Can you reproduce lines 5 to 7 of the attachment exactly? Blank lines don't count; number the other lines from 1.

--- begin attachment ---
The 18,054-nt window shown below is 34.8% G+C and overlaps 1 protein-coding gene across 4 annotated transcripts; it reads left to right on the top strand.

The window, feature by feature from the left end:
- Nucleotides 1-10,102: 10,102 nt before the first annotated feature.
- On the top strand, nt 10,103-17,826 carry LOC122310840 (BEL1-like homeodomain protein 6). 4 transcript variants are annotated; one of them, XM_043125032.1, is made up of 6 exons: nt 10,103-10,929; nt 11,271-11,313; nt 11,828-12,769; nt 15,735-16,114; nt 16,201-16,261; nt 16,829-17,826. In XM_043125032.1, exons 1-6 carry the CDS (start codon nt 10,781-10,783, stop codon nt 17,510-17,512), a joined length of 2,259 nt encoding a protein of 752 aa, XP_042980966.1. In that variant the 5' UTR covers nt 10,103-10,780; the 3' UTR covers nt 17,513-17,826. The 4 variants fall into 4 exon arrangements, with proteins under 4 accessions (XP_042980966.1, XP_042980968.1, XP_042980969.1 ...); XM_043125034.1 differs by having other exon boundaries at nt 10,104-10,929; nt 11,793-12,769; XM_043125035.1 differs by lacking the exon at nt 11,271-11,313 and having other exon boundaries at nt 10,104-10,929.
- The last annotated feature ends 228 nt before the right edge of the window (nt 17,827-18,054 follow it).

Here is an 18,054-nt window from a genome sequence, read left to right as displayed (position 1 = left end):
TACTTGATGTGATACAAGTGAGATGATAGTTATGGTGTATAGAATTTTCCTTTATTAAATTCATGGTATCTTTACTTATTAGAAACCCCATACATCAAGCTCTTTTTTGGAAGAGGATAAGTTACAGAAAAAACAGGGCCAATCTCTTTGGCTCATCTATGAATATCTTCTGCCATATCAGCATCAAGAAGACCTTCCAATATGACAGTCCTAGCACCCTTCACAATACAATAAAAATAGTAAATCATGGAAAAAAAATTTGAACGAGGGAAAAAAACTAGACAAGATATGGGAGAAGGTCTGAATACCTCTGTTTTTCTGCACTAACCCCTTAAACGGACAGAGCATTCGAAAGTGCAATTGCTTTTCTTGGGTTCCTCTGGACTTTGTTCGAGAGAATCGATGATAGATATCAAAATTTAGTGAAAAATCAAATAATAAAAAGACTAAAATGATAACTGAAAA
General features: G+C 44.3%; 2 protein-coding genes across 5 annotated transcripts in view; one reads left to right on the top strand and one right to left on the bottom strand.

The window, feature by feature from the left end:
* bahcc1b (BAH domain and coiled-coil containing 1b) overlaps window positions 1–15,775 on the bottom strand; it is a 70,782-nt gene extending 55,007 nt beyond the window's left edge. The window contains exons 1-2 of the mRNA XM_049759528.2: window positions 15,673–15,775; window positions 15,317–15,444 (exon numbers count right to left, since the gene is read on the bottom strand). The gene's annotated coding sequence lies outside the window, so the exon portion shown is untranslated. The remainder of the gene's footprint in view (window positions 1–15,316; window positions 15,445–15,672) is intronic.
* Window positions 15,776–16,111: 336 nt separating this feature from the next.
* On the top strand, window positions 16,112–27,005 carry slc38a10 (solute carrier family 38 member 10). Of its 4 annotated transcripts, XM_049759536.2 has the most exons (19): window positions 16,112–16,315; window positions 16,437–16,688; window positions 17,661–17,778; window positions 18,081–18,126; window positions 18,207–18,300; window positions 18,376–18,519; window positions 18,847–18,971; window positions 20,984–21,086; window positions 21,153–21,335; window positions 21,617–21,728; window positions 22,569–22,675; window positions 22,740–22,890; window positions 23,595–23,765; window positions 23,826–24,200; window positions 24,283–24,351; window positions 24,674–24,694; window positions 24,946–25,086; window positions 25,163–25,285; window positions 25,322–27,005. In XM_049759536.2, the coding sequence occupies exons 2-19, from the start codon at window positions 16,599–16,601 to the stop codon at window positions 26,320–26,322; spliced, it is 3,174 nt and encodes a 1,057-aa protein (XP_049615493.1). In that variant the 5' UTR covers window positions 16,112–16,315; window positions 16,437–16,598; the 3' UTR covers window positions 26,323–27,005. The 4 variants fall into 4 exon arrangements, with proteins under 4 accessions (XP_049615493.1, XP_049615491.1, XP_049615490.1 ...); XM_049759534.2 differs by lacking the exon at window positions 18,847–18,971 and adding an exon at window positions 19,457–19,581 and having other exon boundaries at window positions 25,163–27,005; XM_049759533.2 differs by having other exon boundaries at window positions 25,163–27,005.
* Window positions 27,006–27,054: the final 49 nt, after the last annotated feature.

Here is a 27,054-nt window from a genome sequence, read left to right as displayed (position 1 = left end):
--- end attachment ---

- The last annotated feature ends 228 nt before the right edge of the window (nt 17,827-18,054 follow it).

Here is an 18,054-nt window from a genome sequence, read left to right as displayed (position 1 = left end):
TACTTGATGTGATACAAGTGAGATGATAGTTATGGTGTATAGAATTTTCCTTTATTAAATTCATGGTATCTTTACTTATTAGAAACCCCATACATCAAGCTCTTTTTTGGAAGAGGATAAGTTACAGAAAAAACAGGGCCAATCTCTTTGGCTCATCTATGAATATCTTCTGCCATATCAGCATCAAGAAGACCTTCCAATATGACAGTCCTAGCACCCTTCACAATACAATAAAAATAGTAAATCATGGAAAAAAAATTTGAACGAGGGAAAAAAACTAGACAAGATATGGGAGAAGGTCTGAATACCTCTGTTTTTCTGCACTAACCCCTTAAACGGACAGAGCATTCGAAAGTGCAATTGCTTTTCTTGGGTTCCTCTGGACTTTGTTCGAGAGAATCGATGATAGATATCAAAATTTAGTGAAAAATCAAATAATAAAAAGACTAAAATGATAACTGAAAA